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Latest controversy reminds us of work to be done

Never a dull moment in the world of high school censorship, it seems. The latest controversy comes from Bernalillo (N.M.) High School regarding a cartoon pulled from the student newspaper, The Basement.
As with many of these situations, I’m disturbed by more than one aspect of the story. To minimize my choir-preaching here, I’ll skip the disappointment about another principal shortchanging students’ learning by taking away their power to make important decisions regarding content. I’ll move past the part about students’ voices being stifled and the irony that the cartoon, now available online, will reach far more eyeballs than if the principal had allowed its publication as originally planned.

Here’s what disturbed me most about the situation: The principal “hosted a debate Monday about the rights of student journalists.”

I’m all for public discourse, civil dialogue and any kind of event that might bring heightened awareness to First Amendment rights. But it sounds here like this was a staged event, a la American Idol, in which attendees could determine the fate of student media.

I don’t believe the First Amendment is up for debate, but principals continue to argue otherwise.

Opening the conversation to a town hall-style debate reminds me that we need to do more to educate the average reader, voter, parent, legislator, community member and student about student press rights. We need to continue to raise our collective voices.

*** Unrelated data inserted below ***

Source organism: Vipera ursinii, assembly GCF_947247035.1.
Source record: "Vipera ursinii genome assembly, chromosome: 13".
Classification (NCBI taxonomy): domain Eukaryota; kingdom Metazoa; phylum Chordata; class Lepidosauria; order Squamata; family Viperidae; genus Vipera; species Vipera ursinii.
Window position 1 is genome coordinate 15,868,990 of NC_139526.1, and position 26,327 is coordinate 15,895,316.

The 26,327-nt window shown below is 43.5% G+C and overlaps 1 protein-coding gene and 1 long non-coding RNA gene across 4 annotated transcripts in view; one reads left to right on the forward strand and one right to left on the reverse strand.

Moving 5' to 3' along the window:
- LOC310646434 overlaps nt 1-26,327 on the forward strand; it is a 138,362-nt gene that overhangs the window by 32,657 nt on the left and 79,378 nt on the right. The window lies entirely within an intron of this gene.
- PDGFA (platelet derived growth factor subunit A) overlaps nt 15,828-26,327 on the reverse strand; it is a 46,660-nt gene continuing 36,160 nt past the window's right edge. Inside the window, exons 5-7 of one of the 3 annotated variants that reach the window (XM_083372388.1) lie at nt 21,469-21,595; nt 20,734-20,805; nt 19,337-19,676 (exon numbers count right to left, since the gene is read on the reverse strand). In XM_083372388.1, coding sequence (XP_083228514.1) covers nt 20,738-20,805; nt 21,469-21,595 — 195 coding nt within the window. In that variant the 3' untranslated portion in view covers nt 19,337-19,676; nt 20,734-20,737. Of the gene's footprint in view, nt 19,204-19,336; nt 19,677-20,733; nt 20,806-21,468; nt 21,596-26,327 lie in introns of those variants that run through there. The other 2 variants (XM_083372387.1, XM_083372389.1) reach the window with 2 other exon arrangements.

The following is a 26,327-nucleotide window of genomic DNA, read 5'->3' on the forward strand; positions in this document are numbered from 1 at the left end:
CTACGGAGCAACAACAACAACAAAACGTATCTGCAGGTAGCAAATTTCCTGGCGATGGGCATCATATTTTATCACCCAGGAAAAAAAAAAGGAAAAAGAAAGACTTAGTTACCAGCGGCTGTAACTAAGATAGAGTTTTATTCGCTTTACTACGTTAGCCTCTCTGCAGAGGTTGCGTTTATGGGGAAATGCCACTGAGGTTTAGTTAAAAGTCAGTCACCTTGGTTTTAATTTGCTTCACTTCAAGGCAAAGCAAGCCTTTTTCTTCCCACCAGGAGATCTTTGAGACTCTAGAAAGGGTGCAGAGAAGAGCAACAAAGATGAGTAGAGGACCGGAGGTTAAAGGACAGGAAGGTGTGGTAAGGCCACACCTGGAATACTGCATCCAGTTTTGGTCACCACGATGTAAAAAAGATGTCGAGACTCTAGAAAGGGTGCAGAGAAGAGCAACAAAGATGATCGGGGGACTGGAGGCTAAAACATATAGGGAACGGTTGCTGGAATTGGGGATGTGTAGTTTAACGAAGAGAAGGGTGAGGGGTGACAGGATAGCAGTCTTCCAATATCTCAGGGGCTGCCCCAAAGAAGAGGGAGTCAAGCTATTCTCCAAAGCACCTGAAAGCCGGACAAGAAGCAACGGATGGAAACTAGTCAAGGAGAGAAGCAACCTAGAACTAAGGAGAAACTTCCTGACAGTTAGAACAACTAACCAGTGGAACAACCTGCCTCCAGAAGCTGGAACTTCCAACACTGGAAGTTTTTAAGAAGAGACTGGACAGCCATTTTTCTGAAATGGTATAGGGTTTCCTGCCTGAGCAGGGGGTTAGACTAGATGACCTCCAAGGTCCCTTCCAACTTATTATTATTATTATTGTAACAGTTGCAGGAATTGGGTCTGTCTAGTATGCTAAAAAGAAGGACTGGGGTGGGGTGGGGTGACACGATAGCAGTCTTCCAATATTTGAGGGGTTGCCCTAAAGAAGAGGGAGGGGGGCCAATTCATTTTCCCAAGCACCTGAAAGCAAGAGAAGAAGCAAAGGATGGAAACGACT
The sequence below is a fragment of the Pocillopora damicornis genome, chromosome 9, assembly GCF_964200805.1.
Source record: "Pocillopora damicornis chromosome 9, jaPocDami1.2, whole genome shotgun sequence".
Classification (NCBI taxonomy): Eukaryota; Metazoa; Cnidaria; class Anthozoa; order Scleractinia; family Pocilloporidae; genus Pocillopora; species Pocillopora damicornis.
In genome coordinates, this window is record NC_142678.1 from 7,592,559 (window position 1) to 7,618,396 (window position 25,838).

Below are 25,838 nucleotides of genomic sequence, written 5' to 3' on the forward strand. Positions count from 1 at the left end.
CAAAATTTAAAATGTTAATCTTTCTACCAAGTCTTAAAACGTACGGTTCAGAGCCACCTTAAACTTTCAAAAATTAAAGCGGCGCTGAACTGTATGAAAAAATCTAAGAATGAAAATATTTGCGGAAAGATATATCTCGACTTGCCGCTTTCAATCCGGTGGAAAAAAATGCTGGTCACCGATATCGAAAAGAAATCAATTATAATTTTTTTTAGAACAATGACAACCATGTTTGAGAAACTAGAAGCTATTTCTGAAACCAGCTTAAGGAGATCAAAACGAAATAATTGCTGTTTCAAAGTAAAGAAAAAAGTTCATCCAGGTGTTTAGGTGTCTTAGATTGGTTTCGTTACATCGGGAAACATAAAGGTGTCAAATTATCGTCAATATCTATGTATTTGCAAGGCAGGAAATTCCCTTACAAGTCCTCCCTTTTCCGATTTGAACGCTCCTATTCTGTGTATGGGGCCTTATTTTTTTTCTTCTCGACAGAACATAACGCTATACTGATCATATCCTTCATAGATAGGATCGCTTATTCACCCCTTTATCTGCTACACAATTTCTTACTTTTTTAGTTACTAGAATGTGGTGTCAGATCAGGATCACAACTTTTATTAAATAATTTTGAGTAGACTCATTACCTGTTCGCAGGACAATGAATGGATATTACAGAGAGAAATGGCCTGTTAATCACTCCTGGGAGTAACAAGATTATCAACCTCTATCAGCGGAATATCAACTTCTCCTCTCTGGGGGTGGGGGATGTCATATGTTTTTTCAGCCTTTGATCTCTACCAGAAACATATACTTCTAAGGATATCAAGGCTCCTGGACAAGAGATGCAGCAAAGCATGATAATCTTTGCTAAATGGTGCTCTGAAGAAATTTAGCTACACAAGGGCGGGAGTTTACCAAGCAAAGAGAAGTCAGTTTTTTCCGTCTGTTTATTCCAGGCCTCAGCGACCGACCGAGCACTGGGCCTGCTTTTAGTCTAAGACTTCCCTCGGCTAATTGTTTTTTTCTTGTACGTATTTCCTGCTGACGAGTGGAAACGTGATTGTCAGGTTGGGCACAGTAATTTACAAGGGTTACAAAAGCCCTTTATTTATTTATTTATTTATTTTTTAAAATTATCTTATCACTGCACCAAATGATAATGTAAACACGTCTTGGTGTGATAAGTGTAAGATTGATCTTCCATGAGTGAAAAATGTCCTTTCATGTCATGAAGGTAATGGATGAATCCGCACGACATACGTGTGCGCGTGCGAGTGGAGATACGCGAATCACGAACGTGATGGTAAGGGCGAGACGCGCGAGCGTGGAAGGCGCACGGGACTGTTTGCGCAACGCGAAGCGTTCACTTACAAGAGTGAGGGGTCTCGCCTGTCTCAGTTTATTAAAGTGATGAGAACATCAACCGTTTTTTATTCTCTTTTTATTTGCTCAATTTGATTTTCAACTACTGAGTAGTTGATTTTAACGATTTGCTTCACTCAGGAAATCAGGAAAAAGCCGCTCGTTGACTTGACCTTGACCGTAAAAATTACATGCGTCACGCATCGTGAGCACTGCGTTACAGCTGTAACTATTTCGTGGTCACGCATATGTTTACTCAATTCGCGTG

Here are a few suggestions to guide students and advisers in their brainstorming for 2012:

1. Host a First Amendment Symposium. The Indiana High School Press Association folks do a great job with their symposium and can serve as a model for other states or groups. Student media groups need to be the ones shaping the discussion rather than being the ones affected by knee-jerk reactions.

2. Go crazy with positive press rights propaganda. I loved the “Bill of Rights on a Stick” from the JEA/NSPA Minneapolis convention adviser bags and generally favor anything fun and interactive that might spread our message. Whether your students promote a free First Amendment mobile app like one the here (although it’s too bad it has so many ads), create a special First Amendment issue of their publication, design new T-shirts focused on the important decision-making skills from their rights and responsibilities, host a question-and-answer event at the public library or some other event, now is the time.

We have three months until Scholastic Journalism Week and plenty of resources at our disposal. Let’s share ideas here for how to make the next set of public events ones we host, ones that educate our stakeholders and ones that keep free student expression a priority.

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